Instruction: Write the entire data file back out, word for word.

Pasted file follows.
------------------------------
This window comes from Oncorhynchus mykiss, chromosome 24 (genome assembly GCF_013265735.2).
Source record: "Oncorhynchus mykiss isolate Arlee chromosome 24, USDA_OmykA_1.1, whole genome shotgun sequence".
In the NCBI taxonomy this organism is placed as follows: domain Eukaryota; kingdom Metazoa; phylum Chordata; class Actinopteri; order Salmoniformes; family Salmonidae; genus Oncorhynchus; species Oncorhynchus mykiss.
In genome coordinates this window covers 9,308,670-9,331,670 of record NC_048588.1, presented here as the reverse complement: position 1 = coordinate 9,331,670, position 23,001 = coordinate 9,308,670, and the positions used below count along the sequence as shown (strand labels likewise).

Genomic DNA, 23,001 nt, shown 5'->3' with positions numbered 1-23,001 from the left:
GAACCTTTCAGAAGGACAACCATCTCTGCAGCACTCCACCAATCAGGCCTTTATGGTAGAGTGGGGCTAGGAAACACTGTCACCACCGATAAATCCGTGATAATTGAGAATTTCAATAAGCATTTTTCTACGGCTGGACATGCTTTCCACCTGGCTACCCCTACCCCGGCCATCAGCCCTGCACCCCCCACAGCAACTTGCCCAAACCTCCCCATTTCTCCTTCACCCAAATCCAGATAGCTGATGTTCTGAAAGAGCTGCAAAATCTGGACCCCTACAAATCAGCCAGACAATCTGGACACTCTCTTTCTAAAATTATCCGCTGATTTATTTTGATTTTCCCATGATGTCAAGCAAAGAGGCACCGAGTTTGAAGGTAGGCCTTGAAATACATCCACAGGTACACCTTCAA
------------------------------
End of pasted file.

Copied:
This window comes from Oncorhynchus mykiss, chromosome 24 (genome assembly GCF_013265735.2).
Source record: "Oncorhynchus mykiss isolate Arlee chromosome 24, USDA_OmykA_1.1, whole genome shotgun sequence".
In the NCBI taxonomy this organism is placed as follows: domain Eukaryota; kingdom Metazoa; phylum Chordata; class Actinopteri; order Salmoniformes; family Salmonidae; genus Oncorhynchus; species Oncorhynchus mykiss.
In genome coordinates this window covers 9,308,670-9,331,670 of record NC_048588.1, presented here as the reverse complement: position 1 = coordinate 9,331,670, position 23,001 = coordinate 9,308,670, and the positions used below count along the sequence as shown (strand labels likewise).

Genomic DNA, 23,001 nt, shown 5'->3' with positions numbered 1-23,001 from the left:
GAACCTTTCAGAAGGACAACCATCTCTGCAGCACTCCACCAATCAGGCCTTTATGGTAGAGTGGGGCTAGGAAACACTGTCACCACCGATAAATCCGTGATAATTGAGAATTTCAATAAGCATTTTTCTACGGCTGGACATGCTTTCCACCTGGCTACCCCTACCCCGGCCATCAGCCCTGCACCCCCCACAGCAACTTGCCCAAACCTCCCCATTTCTCCTTCACCCAAATCCAGATAGCTGATGTTCTGAAAGAGCTGCAAAATCTGGACCCCTACAAATCAGCCAGACAATCTGGACACTCTCTTTCTAAAATTATCCGCTGATTTATTTTGATTTTCCCATGATGTCAAGCAAAGAGGCACCGAGTTTGAAGGTAGGCCTTGAAATACATCCACAGGTACACCTTCAA